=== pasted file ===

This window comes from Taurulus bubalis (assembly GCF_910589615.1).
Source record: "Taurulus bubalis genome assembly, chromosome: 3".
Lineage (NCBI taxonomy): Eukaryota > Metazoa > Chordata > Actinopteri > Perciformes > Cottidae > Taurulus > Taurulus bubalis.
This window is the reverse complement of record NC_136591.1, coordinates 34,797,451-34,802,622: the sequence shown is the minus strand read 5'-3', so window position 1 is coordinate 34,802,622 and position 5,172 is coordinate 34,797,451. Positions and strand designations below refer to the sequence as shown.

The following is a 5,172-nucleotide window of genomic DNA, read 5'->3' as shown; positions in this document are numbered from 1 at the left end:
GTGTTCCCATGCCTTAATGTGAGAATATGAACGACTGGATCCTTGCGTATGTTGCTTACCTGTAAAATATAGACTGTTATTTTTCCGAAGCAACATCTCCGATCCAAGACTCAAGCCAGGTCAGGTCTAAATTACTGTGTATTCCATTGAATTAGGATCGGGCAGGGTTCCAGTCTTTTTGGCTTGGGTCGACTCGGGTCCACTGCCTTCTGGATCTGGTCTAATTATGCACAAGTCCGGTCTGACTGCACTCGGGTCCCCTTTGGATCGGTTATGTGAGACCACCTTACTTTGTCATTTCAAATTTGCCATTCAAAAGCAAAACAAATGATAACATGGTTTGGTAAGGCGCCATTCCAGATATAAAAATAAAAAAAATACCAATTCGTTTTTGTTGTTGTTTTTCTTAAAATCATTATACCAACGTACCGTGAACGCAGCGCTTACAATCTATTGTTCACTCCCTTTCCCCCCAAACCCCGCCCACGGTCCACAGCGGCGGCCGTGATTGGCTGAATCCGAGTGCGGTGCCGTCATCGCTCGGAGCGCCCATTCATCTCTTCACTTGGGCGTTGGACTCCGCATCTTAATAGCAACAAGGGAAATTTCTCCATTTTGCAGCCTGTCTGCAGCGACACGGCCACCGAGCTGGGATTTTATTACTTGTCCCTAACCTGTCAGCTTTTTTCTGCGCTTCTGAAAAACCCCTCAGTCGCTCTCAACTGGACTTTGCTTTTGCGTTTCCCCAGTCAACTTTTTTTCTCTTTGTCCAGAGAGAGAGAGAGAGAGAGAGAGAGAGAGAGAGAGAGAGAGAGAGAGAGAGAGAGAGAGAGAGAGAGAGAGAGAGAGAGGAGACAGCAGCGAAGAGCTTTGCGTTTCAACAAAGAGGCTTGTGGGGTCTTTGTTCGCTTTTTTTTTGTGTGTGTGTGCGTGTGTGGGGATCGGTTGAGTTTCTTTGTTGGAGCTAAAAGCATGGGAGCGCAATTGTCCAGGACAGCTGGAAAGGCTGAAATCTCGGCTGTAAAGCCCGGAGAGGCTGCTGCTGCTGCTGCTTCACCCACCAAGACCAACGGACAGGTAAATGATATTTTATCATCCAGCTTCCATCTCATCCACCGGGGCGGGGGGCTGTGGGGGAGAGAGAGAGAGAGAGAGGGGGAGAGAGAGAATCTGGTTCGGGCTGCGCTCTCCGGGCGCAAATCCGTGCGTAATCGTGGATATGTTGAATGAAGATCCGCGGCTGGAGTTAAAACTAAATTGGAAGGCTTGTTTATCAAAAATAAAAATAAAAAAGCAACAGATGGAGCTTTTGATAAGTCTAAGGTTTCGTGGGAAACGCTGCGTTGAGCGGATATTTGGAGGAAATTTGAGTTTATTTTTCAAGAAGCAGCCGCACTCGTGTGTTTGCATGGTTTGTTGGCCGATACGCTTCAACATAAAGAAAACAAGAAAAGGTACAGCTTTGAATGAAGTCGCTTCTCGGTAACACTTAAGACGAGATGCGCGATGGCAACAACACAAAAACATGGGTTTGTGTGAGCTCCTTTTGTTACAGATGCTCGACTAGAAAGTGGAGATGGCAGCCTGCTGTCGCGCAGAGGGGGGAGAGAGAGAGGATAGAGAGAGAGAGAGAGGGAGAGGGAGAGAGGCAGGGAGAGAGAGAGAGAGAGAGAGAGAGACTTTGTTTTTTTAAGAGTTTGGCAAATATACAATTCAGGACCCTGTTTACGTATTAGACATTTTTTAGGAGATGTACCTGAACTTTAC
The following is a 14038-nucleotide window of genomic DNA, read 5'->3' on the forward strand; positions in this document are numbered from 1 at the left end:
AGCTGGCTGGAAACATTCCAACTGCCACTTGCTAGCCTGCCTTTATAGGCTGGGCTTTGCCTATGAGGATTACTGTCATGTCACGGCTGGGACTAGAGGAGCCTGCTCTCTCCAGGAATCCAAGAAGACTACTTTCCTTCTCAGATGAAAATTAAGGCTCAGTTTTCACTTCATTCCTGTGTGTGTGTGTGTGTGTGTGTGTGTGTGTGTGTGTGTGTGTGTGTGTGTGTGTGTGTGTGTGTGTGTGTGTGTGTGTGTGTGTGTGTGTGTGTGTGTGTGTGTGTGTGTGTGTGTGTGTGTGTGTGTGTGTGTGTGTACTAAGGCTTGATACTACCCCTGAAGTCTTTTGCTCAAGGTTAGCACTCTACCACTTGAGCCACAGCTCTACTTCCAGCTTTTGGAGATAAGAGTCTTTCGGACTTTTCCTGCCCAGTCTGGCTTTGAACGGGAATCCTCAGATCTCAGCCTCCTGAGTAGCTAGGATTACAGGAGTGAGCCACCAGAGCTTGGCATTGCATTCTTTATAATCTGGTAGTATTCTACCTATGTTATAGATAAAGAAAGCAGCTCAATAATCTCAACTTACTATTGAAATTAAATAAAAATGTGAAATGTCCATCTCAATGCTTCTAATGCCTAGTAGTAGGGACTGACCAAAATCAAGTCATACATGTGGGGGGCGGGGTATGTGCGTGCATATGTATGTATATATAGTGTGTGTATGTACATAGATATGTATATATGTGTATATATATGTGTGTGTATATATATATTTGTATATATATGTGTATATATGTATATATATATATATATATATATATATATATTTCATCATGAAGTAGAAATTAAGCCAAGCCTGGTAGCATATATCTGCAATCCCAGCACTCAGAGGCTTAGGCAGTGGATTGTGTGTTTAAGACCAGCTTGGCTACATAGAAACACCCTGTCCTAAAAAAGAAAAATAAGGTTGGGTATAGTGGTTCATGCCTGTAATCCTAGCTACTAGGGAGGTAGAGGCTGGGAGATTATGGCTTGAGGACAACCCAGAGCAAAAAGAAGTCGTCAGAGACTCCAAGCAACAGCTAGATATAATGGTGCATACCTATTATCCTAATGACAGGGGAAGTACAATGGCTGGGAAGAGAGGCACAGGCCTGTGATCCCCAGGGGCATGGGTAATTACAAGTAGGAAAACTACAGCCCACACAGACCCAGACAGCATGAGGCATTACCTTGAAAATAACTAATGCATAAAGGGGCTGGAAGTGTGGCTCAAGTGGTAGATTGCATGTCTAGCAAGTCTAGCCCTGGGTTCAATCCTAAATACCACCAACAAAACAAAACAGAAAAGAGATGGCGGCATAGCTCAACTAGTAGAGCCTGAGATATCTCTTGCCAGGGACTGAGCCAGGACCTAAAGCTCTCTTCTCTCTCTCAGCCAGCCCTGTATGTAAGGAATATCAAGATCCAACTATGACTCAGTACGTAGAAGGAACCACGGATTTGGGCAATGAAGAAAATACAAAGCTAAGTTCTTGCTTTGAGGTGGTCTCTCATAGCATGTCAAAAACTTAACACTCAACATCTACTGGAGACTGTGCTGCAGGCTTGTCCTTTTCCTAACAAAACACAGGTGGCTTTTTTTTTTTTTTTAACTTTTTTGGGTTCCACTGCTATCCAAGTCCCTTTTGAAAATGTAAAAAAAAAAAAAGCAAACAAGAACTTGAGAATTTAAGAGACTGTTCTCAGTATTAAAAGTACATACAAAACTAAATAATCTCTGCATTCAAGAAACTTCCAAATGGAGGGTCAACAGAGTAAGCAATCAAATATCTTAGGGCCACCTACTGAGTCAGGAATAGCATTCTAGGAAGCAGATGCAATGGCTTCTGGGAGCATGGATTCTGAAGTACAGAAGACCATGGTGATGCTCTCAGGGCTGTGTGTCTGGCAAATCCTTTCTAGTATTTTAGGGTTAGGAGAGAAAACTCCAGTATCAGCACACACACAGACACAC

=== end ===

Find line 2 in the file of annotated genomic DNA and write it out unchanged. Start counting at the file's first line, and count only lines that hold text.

Source record: "Taurulus bubalis genome assembly, chromosome: 3".